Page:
“Our current study presents multiple valuable Covid-19-related associations in the group of vaccinated Covid-19 patients during the study period,” they wrote. “First, critical Covid-19 disease was noticed in older age groups regardless of vaccination status. Second, the severe or critical cases rate of 35 percent and 16 percent was significantly higher among males in the age classes 60–74 years and 75 years or older, respectively, than female participants although the percentage of fully vaccinated patients was higher in males than females in these categories of age. Findings in the literature indicated that the male gender is a risk factor for serious Covid-19 disease that is explained by the differences in immunity response, the role of sex hormones, and gender-related behavior.”
Human males, as with the males of most other mammalian species, invariably die at younger ages than females. Wildlife ecologists who published in the Proceedings of the National Academies of Science in 2020 reported that after examining “age-specific mortality estimates for 134 populations of 101 species spanning the wide diversity of orders existing in mammals,” they “found that females have on average an adult median lifespan 18.6 percent longer than males in wild mammals.”
They could not, however, determine if the earlier deaths of males were due to more rapid aging or higher rates of natural mortality. The gender relationships are complicated. In Alaska, for instance, male moose sometimes die while jousting for the chance to breed females, or expend so much energy during fall, mating-season battles that they become vulnerable to death from starvation in a severe winter.
A comfortable world
Death from starvation, once common for our species, is now rare among humans living in First World countries, but the so-called “sedentary lifestyle” that has accompanied our ever-easier lives has been causing increasing numbers of deaths for decades.
A meta-analysis of “13 studies of sitting time and activity levels…found that those who sat for more than eight hours a day with no physical activity had a risk of dying similar to that posed by obesity and smoking,” according to the Mayo Clinic.
The development of auto-centric cities started this shift to increased sitting time that then ballooned with the arrival of television and exploded in the Information Age as video games and internet access became widely available.
A 2019 study of sitting time in the U.S. concluded that the total time spent sitting increased about an hour per day from 2007 to 2016 with adolescents by that point spending 8.2 hours per day seated and adults 6.4 hours.
Despite pre-pandemic warnings from the CDC that Americans sit too much, there are no indications that sedentary activity has decreased. The pandemic appears to have only increased the time people spend sitting.
A meta-analysis of studies looking at sitting times from the start of the pandemic through mid-2021 concluded that children increased their sedentary time by 159.5 minutes (more than two and a half hours) per day, adults by 126.9 minutes (more than two hours) per day, and older adults by 45 minutes per day.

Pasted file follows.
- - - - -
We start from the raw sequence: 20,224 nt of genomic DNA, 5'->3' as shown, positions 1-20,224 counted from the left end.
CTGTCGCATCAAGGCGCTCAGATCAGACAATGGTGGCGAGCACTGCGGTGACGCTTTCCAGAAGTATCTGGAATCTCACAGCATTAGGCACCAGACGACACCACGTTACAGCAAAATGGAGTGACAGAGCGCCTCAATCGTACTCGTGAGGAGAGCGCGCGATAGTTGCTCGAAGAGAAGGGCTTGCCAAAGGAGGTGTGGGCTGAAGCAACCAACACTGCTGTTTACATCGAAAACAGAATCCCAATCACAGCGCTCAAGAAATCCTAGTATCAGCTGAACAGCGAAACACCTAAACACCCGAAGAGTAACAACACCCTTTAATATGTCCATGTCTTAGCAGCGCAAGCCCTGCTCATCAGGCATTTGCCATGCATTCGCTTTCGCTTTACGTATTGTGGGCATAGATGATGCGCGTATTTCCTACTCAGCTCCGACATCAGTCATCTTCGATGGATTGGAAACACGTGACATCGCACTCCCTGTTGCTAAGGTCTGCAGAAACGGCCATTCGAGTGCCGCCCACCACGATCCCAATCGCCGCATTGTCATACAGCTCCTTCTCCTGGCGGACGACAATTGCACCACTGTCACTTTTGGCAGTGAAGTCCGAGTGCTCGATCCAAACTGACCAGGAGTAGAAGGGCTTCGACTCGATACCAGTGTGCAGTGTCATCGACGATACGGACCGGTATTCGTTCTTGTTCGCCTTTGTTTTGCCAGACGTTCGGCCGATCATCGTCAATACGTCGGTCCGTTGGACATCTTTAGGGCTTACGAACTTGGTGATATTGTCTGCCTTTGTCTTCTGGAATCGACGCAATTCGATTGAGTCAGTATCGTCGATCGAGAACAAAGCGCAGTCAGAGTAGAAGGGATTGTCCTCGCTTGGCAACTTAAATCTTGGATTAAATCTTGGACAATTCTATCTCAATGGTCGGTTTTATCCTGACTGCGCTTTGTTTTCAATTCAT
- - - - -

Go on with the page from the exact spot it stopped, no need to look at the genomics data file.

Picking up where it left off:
“Moreover,” added researchers who published in the peer-reviewed International Journal of Environmental Research and Public Health, “increases in sedentary time as a result of COVID-19 restrictions were weakly, but significantly, correlated to poorer qualify of life, global mental health, depression, and likelihood of seizures. Therefore, as restrictions ease there should be a focus on re-engaging everybody with physical activity and encouraging the breaking up of prolonged sedentary periods to improve both physical and mental well-being.”
“Re-engaging everybody with physical activity?” That might suggest people were engaged before the pandemic. Most weren’t. Most aren’t. And no one in power wants to tell them what they need to hear.
On the right, any effort to make communities more walkable and/or bikeable to get people moving is seen as an assault on the automobiles that built America, and on the idea that everyone should have the freedom to drive everywhere all the time and preferably at a high rate of speed.
On the left, the social warriors have embraced “fat acceptance” even as fat is destroying the quality of people’s lives on the way to leading them toward an early grave.
Thus Covid-19 appears destined to become just another of those common diseases that prey heavily on those with metabolic syndrome, and it’s not like anyone in the medical community is unaware. Take it from Pfizer, which when it isn’t pushing its vaccine is pushing its anti-viral drug – Paxlovid – with the warning that:
“Covid-19. Some people get it, and some people can get it bad. And for those who do get it bad, it may be because they have a high risk factor such as heart disease, diabetes, being overweight, ashtma or smoking. Even if symptoms feel mild, these factors can increase your risk of Covid-19 turning severe. So if you’re at high risk and test positive, don’t wait. Ask your healthcare provider right away if an authorized oral treatment is right for you.”
God forbid anyone would tell Americans to get up and get moving to break free of those high-risk factors or prevent them from developing.